Disaster Scenario | Terrorism
There is nothing more exhilarating than a nice hike in the woods in which one can get back in touch with nature and relax. The United States has over 10,000 state and national parks with over 45,000 miles worth of hiking trails. We have many great rivers, lakes and coastlines in which to explore. There is a lot to look at in our great country, but it does pose some risks.
While out reconnecting with nature one can get lost in the beauty and find themselves in unfamiliar territory with no way to get back. Or you could be driving from one city to another and quickly get caught in a wildfire. What about getting caught in a quickly approaching winter storm and you have to make a decision to either hunker down and wait it out or take your chances and try to get back to civilization while the snow slowly covers your path back. There are many scenarios you must prepare for while enjoying what life has to offer.
What you might need to have and to know:
BACKPACK: Everyone needs a sturdy, quality and form fitting back pack in order to comfortably carry all of the gear you might need while in the wilderness. Pack sizes vary with the amount of gear one might need in an extended trek. The smaller the hike, the less you would need to carry, thus your pack can be smaller and lighter. Some people chose to carry a large pack, especially if they are going into the back-country where supplies are not readily available and one might have to carry a weeks worth of food and supplies. Each person has specific needs and styles, so finding a good fit for a pack can be a process but well worth the research.
Now what do you put in your pack? Here is a good list of items that Bug Out Bag Academy made for your trek into the wilderness (with a few changes):
1. FIRE STARTER
Starting a fire in the wilderness is one of the most important things you need to be able to do if you’re to survive the cold, fight off hungry predators and cook yourself a meal. If you’re reading this, you probably already know you must be equipped with necessary fire starting skills and have a means of starting the fire. This is where a trusty fire starter becomes the number one critical survival item to have on you at all times.In fact, I recommend having at least three ways of starting a fire in your survival kit. You should not take chances with fire starters. I carry matches, lighter and a Light My Fire of Sweden striker. Supplement this by packing some tinder and other lighting aids such as a SOL Fire-Lite Kit. I carry all my fire starters in waterproof containers and store them separately and within easy access in my kit.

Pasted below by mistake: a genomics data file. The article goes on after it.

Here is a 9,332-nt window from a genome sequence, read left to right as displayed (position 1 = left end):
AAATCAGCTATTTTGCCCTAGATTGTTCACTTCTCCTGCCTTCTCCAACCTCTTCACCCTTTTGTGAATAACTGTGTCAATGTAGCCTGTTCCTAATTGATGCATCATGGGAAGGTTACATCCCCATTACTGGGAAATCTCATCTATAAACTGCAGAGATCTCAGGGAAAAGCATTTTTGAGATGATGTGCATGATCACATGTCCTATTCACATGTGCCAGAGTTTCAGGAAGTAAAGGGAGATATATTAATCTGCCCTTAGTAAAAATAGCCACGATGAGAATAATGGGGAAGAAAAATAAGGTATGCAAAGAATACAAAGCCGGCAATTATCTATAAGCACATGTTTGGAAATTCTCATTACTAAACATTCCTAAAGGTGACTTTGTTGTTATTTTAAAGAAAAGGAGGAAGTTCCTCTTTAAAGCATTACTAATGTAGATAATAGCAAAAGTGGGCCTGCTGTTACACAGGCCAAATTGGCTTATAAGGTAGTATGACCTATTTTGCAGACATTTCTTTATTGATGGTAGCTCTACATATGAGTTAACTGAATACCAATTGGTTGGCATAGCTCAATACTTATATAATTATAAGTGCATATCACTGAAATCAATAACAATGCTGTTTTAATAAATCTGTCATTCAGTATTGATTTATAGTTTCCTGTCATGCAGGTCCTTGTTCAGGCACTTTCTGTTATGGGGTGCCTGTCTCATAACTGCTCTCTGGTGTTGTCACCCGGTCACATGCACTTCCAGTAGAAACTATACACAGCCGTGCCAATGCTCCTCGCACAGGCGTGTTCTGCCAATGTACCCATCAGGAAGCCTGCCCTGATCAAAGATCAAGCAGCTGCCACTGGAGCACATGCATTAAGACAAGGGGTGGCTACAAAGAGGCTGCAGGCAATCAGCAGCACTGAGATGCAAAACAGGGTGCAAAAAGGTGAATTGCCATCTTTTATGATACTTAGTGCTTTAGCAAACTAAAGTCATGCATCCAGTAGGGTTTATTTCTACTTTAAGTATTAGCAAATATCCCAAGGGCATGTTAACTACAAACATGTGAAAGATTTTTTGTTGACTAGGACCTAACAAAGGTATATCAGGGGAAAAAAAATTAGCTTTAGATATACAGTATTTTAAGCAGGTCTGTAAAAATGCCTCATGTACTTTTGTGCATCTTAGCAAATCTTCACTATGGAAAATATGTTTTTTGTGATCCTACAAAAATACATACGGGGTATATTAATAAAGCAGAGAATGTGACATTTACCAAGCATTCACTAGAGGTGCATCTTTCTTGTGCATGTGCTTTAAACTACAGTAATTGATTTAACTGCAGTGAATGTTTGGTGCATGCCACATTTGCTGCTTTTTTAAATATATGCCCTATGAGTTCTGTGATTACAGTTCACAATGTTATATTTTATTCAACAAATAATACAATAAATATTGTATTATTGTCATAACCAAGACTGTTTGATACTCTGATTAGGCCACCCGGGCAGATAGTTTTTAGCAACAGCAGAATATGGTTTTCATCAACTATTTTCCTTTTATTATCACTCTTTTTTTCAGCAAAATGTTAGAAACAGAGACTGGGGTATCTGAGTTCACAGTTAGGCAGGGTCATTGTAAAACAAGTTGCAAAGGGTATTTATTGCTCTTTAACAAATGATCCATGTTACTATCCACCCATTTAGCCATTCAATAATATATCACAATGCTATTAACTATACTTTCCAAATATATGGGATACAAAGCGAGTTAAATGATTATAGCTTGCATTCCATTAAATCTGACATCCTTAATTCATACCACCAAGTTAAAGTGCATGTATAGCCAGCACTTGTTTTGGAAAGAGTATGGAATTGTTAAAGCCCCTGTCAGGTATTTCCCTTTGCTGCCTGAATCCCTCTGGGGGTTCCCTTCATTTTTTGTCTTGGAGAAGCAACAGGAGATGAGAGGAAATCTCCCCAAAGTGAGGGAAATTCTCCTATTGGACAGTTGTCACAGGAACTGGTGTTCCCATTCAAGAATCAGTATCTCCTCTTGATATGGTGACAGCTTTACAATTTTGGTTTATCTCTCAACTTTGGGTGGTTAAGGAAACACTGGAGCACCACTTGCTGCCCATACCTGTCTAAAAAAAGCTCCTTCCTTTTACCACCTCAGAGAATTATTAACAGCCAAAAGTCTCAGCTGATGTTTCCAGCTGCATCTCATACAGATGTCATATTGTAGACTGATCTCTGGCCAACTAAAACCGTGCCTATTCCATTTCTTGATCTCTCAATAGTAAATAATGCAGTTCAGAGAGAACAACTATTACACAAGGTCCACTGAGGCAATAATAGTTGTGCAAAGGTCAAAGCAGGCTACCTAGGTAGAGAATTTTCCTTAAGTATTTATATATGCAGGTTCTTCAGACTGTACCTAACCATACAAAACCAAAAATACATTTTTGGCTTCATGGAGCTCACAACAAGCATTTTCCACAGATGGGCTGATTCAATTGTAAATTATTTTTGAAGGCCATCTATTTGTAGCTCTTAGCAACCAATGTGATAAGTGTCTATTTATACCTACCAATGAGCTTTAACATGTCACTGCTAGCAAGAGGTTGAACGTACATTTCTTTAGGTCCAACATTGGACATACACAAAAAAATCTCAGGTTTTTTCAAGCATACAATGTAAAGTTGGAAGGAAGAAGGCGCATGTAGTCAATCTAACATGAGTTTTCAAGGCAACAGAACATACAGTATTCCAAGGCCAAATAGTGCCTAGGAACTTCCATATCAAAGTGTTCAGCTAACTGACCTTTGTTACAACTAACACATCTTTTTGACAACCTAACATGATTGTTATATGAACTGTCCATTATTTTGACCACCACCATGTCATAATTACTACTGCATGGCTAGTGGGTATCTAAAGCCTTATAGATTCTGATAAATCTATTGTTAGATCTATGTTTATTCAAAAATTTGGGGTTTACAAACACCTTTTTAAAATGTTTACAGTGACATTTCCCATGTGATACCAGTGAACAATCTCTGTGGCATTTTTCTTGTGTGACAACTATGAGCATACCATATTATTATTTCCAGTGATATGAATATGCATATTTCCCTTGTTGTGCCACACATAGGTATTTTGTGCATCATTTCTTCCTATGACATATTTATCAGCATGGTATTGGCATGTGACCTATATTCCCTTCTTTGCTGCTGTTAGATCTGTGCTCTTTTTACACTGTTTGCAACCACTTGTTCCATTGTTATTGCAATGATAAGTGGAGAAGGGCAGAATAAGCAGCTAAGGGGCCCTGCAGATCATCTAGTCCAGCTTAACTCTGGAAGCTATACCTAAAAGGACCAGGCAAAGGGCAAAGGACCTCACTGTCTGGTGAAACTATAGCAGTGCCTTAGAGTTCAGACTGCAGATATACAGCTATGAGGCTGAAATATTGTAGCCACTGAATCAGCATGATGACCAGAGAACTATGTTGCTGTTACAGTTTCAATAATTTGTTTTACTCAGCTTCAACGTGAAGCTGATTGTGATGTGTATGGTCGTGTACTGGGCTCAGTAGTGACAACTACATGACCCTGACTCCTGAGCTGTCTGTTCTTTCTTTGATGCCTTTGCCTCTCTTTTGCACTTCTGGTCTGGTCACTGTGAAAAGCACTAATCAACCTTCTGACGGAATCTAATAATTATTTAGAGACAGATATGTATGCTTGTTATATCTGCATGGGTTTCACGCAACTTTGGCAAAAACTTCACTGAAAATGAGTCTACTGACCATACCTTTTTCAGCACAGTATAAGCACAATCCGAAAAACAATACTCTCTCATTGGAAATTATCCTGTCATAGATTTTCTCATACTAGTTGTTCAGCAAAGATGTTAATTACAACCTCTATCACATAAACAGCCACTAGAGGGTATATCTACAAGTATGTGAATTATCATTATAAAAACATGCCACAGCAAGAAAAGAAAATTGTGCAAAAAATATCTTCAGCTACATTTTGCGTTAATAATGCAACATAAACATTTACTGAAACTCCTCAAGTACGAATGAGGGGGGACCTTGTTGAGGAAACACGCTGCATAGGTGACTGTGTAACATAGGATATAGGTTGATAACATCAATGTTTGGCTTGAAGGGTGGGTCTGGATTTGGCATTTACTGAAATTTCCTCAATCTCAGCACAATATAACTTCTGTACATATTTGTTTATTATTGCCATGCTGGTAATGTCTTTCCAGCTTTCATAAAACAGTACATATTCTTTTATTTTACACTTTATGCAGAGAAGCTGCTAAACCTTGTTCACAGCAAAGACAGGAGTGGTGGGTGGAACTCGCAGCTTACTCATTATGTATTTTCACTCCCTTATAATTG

2. SURVIVAL KNIFE
Chances are, you will need to do a lot of cutting chores in a true survival situation, and a good, reliable survival knife will be a perfect fit. Choose a high-quality survival knife or a multi-purpose tool with a knife. Your survival knife should be able to skin your hunt, cut strings, and sharpen sticks among other uses. The ideal survival knife must be strong and razor sharp to cut through the toughest materials with ease.The same principle of redundancy applies here as well. “Where there’s two, there’s one — where there’s one, there’s none.” Should your knife fail you or you lose it, you’ll definitely want a reliable backup. Check out the Ka-Bar Becker BK2 for a great, full tang knife that will last.
3. MAP & COMPASS
You should not rely solely on GPS when in a survival situation, but also carry with you a local map and compass to help navigate your way back to safety.It is good to have both a road map and a topography map on you just in case. These are lightweight and easy to pack, so there is really no reason not to carry these with you in your survival kit.
Having a map and a compass is one thing, however, you must also take the necessary steps to know how to read and navigate maps and use a compass. There are trainings and courses that can teach you the basics of these skills so you can practice on your own.
In case you don’t have a compass, Suunto makes a great one.
4. FIRST AID KIT
If you think you may need to head into the wilderness at a moment’s notice, be sure to have a first-aid kit on your person at all times.A first aid kit is a critical item that should be accessible at all times. Having a dedicated first aid kit for your vehicles is also a good idea.
General first aid kits can be a good place to start but be sure to supplement them with such items as pressure dressings to stop the bleeding in the event that injury may occur.
Adventure Medical Kits are a great place to start. Include a first aid pocket manual and familiarize yourself with it, especially if you aren’t formally trained or experienced.
5. A BOW SAW
A bow saw, as simple as it is, can make a survival situation on a cold night easier for you. Be sure to choose a durable, lightweight metal framed saw.
A bow saw can help you cut through logs and make firewood. It can also help you cut down big branches to make a shelter that your survival knife may have difficulty doing alone. If you manage to shoot a deer or big game, you will need to build a strong fire to roast your meat.
A bow saw not only gives you enough firewood, but also helps you set the fireplace for cooking your hunt.
6. PROPER CLOTHING